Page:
How’s that for an enticement?  Do keep in mind that my Dad said this after eating a bite of my mother’s pumpkin pie which is always sublime, and keep in mind that my Dad is a little bit set in his ways.  I’m thinking if he sees a white pie, he’s thinking cheesecake, and that’s not what he got here.

My husband, however, ate his whole piece and proclaimed it delicious.  He is the best Santa’s elf ever!  Always such a good sport, will try any crazy thing I cook up.

This pie is an heirloom Pennsylvania Dutch recipe, with German, Quaker and Mennonite roots.  It is a very simple recipe and, I think, makes for a very delicious pie.  It sort of reminds me of a ricotta cheesecake but with more texture and without the graham crust.  You have to be prepared to taste a little bit of savory/sour, along with the sweet, and I think it’s best eaten on its own and not after a bite of pumpkin pie.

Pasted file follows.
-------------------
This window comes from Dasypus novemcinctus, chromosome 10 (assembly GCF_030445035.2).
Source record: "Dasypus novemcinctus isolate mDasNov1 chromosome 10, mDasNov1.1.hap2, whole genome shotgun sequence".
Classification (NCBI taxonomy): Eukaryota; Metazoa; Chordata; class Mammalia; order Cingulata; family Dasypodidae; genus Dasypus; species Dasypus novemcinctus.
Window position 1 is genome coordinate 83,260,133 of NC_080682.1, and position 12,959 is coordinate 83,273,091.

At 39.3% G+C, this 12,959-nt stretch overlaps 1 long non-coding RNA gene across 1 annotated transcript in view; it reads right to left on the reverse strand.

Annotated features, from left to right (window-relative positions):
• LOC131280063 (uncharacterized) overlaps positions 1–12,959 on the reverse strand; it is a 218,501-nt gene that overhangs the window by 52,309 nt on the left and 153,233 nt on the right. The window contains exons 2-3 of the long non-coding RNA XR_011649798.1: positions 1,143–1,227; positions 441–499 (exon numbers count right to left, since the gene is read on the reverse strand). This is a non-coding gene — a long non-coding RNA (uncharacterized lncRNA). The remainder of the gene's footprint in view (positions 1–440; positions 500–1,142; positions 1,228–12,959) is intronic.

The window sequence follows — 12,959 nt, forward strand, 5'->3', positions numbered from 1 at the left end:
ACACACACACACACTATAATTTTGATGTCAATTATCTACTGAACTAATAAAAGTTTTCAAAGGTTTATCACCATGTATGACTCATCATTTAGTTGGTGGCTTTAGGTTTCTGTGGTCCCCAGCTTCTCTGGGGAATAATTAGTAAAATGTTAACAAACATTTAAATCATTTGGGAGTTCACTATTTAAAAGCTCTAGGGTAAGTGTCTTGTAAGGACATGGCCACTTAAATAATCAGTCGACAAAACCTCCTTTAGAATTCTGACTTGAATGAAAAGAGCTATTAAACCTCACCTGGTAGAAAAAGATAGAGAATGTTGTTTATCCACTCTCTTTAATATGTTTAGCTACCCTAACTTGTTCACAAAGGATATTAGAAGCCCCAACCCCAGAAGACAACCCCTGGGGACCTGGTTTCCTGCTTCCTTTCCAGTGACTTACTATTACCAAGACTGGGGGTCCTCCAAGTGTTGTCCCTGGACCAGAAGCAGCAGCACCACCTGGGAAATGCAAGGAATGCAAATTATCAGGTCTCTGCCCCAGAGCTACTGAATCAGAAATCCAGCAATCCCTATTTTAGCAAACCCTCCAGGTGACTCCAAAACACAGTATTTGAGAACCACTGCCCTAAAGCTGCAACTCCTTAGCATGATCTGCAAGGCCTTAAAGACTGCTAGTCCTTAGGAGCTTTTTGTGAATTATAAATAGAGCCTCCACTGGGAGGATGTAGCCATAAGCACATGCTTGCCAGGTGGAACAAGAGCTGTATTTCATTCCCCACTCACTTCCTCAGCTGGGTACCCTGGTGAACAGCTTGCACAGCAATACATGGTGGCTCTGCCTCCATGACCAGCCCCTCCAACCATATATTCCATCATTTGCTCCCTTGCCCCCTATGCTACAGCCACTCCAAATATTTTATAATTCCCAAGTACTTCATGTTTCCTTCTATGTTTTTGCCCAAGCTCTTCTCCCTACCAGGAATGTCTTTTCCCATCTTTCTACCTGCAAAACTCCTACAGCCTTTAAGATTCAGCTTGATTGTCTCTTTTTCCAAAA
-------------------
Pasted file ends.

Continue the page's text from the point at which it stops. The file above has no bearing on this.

I made this pie for Christmas Eve dinner, and also to bring to Fiesta Friday #100.  Stay tuned because I’ll be bringing more!  Happy Anniversary to everybody who’s been a part of Fiesta Friday and as always I send my gratitude and thanks to Angie for making this all possible.

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Pie Filling: Adapted from Shockingly Delicious

  • 1.5 cartons cottage cheese (1 16-ounce regular size carton and half of another 16 oz carton)
  • 4 tablespoons flour
  • ¾-1 cup sugar
  • 2 well beaten eggs
  • Grated rind and juice of one lemon
  • 1/4 cup heavy cream
  • 1 teaspoon salt
  • 1/2 teaspoon vanilla
  • Unbaked pie crust (see recipe below)
  • pinch nutmeg, either freshly grated or prepared ground

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Lodge Bread Co.

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#”Live Free and Bake.” – Lodge Bread Co.

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I was going to title this post “Toast in Los Angeles” but for journalistic integrity I had to change it to because the only place (besides home) I’ve actually been having toast in Los Angeles is the wonderful new Lodge Bread Co. Read More